Enabling SSO in OnApp clouds, with SAML and Active Directory

Umaar Saddique

Umaar Saddique
Systems Engineer

Single Sign-On (SSO) is a boon for everyone using your cloud. In a previous post, we’ve covered used GSuite for SSO in OnApp. This time, I’d like to show how to configure your OnApp cloud for single sign-on with SAML and Active Directory.

It’s a bit of a long post – but once you’re done, your cloud customers or users will thank you…


SSO benefits for enterprises & service providers

If you’re a cloud service provider, password fatigue is one of the most common causes of helpdesk tickets: people have to remember so many different passwords, that inevitably they forget some – and so your helpdesk is flooded with password reset requests. SSO takes away a lot of that pain. In addition, most cloud providers today want to offer multi-factor authentication,  and SSO is becoming part of security compliances such as HIPAA and SOX.

If you’re an enterprise running OnApp as your private cloud, then you’re likely to be using external identity stores already (such as Windows Active Directory) for user management, authentication, and provisioning. Therefore, leveraging the AD (Active Directory) setup while implementing security controls for your organization, saves a lot of time in the onboarding process for users in your cloud.

How SSO, ADFS, AD and 2FA work in OnApp

Active Directory Federation Service (ADFS) integrates with Active Directory, allowing it to be used as an identity provider. ADFS can interact with Web Services and SAML 2.0 compliant federation services, as a federation partner, and provide single sign on capabilities with 2 factor authentication (2FA).

OnApp can be configured to use ADFS for claims-based authentication. In addition to providing SSO and 2FA, this can also be used as a provisioning mechanism to automatically create and add users inside OnApp, from Active Directory, without any additional actions.

So, if you have multiple service offerings that use Active Directory – and you also use OnApp for your cloud – then you can bring all your user management under a singular entity such as Active Directory.

How to add OnApp to your AD/ADFS setup

It might look like a convoluted process, but adding OnApp to your AD/ADFS setup is actually quite easy for a seasoned Windows Administrator. In the rest of this post I’ll take you through the steps required. Reading further assumes that you have knowledge of Active Directory and ADFS – ideally you are already using ADFS as an Idp for other services that you offer. Ok, let’s get started.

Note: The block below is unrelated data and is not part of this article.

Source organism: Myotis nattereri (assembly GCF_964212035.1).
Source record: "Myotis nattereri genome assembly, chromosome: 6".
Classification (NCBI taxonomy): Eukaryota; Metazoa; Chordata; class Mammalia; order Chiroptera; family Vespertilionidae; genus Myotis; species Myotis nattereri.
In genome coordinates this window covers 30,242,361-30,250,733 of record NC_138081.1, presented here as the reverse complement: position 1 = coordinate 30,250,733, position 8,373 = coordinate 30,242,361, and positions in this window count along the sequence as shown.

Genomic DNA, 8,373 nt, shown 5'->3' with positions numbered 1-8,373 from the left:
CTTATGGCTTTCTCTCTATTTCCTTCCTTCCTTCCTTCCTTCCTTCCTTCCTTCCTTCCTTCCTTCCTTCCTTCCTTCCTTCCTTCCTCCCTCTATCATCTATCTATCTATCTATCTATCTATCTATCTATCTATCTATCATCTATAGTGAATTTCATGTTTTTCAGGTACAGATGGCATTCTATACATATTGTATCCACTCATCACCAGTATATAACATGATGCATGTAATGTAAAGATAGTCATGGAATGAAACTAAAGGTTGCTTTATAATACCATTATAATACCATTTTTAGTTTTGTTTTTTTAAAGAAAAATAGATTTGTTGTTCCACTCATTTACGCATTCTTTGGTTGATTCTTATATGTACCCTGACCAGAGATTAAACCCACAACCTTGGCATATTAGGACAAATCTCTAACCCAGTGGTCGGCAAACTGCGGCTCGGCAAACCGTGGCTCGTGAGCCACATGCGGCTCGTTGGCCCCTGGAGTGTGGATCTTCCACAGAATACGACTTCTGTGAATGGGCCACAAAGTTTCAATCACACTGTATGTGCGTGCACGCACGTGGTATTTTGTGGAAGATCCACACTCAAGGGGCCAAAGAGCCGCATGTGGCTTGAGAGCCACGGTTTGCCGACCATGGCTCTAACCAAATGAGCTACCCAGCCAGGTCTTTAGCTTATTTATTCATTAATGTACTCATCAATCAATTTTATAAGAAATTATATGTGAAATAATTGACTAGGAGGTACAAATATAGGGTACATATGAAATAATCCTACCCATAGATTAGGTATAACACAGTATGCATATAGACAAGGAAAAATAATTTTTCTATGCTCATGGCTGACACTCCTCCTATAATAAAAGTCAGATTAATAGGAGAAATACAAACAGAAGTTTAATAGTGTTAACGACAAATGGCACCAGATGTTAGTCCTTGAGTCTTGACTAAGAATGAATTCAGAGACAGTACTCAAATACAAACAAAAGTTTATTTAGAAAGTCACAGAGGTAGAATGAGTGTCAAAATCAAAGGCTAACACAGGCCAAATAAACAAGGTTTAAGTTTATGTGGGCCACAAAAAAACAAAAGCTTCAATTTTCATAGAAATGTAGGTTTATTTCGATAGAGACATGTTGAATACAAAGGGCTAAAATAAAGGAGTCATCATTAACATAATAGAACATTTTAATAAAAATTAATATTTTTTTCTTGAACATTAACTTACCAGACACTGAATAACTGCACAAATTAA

Step 1: inside your Active Directory…

First, we need to create some custom attributes in Active Directory. This is because the default attributes do not contain attributes specific to OnApp, such as the attributes we will use to assign Roles or Groups in OnApp, to the users, which syncs across from Active Directory. After that, we will map these attributes inside OnApp – thus defining a set of common claims which will be returned from AD to OnApp via our ADFS server.

By default Active Directory does not have the functionality present to create custom attributes, but it can be activated with a simple command. There are plenty of web resources which show how to enable and create custom attributes in Active Directory – for example, this schema editing guide from Microsoft.

The attributes you need to create are as follows:

Attribute AD Common Name* Type** Purpose
OnApp Sync OnAppSYNCENABLED Boolean The key which enables the synchronization of the attributes below during every log-in to OnApp; third party system users who are not yet registered in OnApp will not be created without this key. Syntax is Boolean which means this can have a True or False value.
User email OnAppUserEmail String The user’s email address
User name OnAppUserName String The user’s log-in name. Cannot be changed or synchronized after creating: if this key is missing the email address will be used as a login name for the user.
Roles OnApp_Roles String The key of the role attribute, which will create/sync the user’s role in OnApp.
User group OnApp_UserGroup String The group attribute to assign the user to a particular group.
Time zone OnApp_TimeZone String The key of the time zone to which the user will be associated.


*AD Common Name is the name assigned to this attribute in Active Directory. I have created some samples above.
** Type is the Syntax for the key.


If you already have attributes for User Email and Username, then you can substitute the common name for what you have configured in your environment.